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Discussion Starter #1
Hello,

I am a beginner and had a question I am hoping some of the more experienced members could answer for me. I am working on a 35 cal wildcat for Indiana deer hunting. My idea was to cut the end off a .358 Winchester die (that I had on hand) and cut and resize .30-06 brass (that I had on hand) to make a cartridge with the required 1.62 case length. Then I thought I would use a standard .358 Win reamer and short chamber a barrel to match the shortened case length. To try and avoid trouble with differences in case base diameter and chamber diameter and to increase case capacity I shortened the neck to .250. I cut the 30-06 brass to 1.63 in and ran it through my die and they seemed to form perfectly well. My main question is how much of a problem it is for my case neck to be shorter than that of the standard .358 Win reamer/chamber? I will be seating the bullets out long so there shouldn't be a big difference in bullet jump. Is the resulting gap "freebore" or is my understanding of freebore incorrect? And how could this potentially affect the accuracy and performance?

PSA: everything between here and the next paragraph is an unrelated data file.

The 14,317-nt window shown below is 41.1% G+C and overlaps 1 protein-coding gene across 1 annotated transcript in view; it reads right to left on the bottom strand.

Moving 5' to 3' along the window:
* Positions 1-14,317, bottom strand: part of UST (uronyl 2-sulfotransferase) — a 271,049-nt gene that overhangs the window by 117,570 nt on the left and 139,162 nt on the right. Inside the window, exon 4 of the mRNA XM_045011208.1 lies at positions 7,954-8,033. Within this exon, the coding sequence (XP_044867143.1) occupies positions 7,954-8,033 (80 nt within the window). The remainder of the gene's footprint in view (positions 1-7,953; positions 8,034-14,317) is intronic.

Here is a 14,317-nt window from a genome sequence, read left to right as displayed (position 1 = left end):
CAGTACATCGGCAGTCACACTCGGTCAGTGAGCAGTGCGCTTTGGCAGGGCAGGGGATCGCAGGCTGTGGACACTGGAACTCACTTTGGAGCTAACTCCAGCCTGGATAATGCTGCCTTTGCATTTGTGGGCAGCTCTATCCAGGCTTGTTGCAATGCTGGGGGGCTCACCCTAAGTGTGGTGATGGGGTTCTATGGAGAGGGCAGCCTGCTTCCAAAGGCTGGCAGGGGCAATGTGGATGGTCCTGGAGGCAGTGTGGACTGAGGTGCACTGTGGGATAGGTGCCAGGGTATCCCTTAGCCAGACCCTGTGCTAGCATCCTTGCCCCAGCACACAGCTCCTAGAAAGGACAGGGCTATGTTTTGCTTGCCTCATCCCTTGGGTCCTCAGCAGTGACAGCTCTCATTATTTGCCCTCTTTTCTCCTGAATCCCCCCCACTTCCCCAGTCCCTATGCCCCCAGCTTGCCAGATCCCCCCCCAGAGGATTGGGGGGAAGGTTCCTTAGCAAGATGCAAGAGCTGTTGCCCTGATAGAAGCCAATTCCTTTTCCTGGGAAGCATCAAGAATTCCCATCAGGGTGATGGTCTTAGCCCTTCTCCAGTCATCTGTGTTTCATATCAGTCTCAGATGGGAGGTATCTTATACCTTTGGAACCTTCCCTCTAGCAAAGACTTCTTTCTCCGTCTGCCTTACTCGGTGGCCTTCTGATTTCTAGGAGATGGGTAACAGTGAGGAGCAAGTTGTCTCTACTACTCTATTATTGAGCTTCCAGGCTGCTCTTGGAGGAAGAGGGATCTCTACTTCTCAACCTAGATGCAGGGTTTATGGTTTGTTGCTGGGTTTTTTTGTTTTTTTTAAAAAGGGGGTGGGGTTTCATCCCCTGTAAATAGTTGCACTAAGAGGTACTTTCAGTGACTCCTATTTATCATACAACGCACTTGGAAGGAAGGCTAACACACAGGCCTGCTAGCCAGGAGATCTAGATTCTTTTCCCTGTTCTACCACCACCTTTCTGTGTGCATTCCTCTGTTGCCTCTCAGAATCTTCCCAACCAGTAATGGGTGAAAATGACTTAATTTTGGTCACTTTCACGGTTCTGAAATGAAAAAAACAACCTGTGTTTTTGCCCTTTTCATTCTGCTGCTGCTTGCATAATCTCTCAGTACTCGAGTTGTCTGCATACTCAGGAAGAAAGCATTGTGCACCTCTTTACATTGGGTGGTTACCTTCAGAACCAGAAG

I'm trying to use junk I have on hand and keep it cheap as I'm just trying to learn the ropes..
Thanks for your help,
Mark
 

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Mark,

Welcome to ShootersForum! Rules are simple, be nice and join in. :)

I also live in Indiana and have spent a fair amount of time/effort investigating the potential wildcat combinations, while staying within the 1.625" maximum length and .357" minimum diameter. The round I settled on is a wildcat by Gary Reeder, called the 358GNR. It's a 445 Super Mag case (1.620") necked down to 35 caliber. It has a very short neck that is approximately .250" in length. This was a concern for me, initially, but it has become apparently that ignition is reliable (chronograph shows reasonable standard deviation) and the accuracy has been quite good. Your wildcat should be quite a bit more powerful, by the sounds of it.